The main problem, however, appears to be shielding. The projectile will hit the dense lower atmosphere at about 11,000 km/s. That is insane.  If it is to survive that, then it must have extremely powerful shielding, likely beyond current technology, which will ienvitably add to the weight. I don’t see any particular reason why such shielding would be impossible to develop however, especially if remotely comparable resources were devoted to the problem as were devoted to developing rocketry.

To keep the length of the gun to a reasonable size - a few tens of kilometers or less -the railgun will only be able to be used for bulk materials, not human passengers or likely complex and sensitive electronics which would be destroyed by powerful gees. Even with this restriction it will be extraordinarily useful. Undoubtedly it will eventually be obsceleted when the space-based industry takes off and shipping raw materials from earth becomes uncompetitive, however it should play a crucial role in allowing those industries to be bootstrapped and, in the process, might return a healthy profit before its inevitable obscelecence.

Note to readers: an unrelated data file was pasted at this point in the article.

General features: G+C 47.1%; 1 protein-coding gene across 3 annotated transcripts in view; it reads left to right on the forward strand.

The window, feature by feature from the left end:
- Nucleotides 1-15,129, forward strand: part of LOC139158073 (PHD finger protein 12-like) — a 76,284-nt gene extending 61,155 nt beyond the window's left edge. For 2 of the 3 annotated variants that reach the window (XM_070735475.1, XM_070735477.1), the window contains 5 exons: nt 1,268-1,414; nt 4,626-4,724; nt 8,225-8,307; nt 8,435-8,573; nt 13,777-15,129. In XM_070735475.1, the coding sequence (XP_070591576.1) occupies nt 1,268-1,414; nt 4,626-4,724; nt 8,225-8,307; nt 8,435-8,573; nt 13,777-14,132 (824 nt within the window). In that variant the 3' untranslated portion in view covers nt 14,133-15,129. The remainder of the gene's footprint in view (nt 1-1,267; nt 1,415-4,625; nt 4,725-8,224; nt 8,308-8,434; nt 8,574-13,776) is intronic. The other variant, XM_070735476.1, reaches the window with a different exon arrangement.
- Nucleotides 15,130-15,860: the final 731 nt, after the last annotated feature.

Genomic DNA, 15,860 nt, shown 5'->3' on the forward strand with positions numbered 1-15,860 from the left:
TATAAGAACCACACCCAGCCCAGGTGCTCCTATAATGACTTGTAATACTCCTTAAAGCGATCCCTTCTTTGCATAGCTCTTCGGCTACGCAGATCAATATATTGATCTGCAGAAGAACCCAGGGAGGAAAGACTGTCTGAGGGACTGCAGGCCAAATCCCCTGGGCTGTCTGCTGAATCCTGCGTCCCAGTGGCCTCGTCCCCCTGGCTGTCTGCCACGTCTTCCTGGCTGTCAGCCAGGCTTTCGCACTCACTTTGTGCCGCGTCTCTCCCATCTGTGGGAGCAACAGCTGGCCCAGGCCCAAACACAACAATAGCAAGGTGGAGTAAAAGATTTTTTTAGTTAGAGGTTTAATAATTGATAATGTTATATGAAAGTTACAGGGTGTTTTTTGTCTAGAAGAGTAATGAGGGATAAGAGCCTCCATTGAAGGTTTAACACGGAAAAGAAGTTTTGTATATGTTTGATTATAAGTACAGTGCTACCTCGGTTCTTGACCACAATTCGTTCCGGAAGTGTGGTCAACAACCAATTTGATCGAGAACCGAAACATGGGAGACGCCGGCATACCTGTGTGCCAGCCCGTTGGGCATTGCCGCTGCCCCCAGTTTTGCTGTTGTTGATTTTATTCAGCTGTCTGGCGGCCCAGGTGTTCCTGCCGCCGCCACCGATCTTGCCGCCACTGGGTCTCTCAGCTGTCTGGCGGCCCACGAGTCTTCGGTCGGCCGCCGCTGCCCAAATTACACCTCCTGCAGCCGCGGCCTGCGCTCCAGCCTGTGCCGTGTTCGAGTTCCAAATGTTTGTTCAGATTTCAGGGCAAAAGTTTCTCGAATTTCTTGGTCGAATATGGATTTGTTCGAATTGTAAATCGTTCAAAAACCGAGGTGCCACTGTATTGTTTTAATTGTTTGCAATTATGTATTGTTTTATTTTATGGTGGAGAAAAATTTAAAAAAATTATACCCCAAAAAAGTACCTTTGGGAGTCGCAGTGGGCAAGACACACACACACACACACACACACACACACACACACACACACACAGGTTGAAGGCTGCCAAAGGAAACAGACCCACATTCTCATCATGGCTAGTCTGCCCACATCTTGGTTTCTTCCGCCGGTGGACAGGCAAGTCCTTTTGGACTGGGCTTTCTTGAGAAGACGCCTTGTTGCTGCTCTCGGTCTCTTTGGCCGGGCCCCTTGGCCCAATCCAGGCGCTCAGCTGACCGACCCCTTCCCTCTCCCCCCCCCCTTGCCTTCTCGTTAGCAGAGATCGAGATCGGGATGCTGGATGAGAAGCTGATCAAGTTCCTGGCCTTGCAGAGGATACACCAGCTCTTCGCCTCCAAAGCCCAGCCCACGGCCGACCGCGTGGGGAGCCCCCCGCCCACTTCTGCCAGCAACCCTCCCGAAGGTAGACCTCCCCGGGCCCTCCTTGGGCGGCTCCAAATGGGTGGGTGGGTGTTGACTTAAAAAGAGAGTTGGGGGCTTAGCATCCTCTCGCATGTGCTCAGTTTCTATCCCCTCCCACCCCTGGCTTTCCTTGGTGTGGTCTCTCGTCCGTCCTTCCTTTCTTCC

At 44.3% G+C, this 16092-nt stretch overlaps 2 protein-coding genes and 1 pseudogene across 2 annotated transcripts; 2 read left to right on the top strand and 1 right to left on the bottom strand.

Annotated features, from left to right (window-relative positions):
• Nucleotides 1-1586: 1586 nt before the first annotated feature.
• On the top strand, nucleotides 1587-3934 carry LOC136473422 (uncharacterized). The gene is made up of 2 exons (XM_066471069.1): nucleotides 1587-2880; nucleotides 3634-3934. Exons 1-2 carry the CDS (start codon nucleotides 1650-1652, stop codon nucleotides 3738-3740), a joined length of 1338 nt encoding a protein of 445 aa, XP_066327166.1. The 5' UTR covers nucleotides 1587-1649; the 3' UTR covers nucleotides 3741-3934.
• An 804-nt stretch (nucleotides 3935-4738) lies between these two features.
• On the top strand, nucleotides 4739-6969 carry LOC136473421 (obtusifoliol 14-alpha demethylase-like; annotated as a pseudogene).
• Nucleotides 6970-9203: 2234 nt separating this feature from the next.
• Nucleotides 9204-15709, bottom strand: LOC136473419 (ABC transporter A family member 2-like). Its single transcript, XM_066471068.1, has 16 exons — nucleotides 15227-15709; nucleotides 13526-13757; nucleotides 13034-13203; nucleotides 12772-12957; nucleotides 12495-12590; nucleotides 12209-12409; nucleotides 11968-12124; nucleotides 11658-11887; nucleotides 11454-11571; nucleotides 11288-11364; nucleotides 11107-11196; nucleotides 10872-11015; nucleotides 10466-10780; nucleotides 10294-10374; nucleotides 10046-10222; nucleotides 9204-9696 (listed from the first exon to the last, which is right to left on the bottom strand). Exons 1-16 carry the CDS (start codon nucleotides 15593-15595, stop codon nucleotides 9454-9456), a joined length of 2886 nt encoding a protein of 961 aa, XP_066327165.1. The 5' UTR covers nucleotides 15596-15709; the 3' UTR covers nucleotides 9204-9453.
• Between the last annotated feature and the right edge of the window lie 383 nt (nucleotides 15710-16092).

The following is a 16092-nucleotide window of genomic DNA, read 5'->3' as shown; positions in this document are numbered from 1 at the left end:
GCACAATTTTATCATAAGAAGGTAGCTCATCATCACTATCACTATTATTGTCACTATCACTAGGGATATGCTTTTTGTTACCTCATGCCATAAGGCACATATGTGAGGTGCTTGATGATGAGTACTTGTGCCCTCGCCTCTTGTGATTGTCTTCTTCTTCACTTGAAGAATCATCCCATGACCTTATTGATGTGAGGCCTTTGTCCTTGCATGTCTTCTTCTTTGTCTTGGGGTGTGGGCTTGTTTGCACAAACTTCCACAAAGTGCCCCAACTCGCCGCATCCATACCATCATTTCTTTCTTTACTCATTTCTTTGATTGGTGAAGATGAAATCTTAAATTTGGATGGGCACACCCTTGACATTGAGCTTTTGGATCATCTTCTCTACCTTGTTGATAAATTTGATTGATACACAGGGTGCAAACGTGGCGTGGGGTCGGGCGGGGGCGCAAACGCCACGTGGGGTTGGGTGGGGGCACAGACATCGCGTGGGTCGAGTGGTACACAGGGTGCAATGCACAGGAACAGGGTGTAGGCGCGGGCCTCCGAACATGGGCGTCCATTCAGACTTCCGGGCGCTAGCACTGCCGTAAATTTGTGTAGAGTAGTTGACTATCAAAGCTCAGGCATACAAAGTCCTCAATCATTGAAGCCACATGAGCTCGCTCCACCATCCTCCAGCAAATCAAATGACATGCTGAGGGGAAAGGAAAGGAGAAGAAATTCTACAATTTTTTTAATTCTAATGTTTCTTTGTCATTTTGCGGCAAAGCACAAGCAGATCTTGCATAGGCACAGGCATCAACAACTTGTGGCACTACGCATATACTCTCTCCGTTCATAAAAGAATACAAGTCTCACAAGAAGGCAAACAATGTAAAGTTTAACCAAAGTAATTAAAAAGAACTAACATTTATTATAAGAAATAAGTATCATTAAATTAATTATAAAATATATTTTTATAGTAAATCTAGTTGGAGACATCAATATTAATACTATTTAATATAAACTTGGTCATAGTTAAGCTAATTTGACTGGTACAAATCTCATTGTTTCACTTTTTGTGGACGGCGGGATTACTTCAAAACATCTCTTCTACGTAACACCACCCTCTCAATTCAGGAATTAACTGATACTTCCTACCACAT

Perhaps the railgun could even be adapted to take human passengers by using it as simply te initial liftoff stage. The could be accelerated at several gees and shot out into the atmosphere to cruise ot a high altitude andthen the rocket enginestake them from there, costing much less fuel than a rocket lift off from the earth. I suspect reusable rockets would outcompete it though.

Thus the space program initially would have two different launch methods. Reusable rockets for humans and components which cannot tolerate high gees, and a ground base railgun for the rest. Together, these methods would hopefully be able to reduce launch costs to a level at which bootstrapping a space industry would become economical. Once that is achieved, the road to the galaxy is open, and our future as a true space-faring civilisation begins.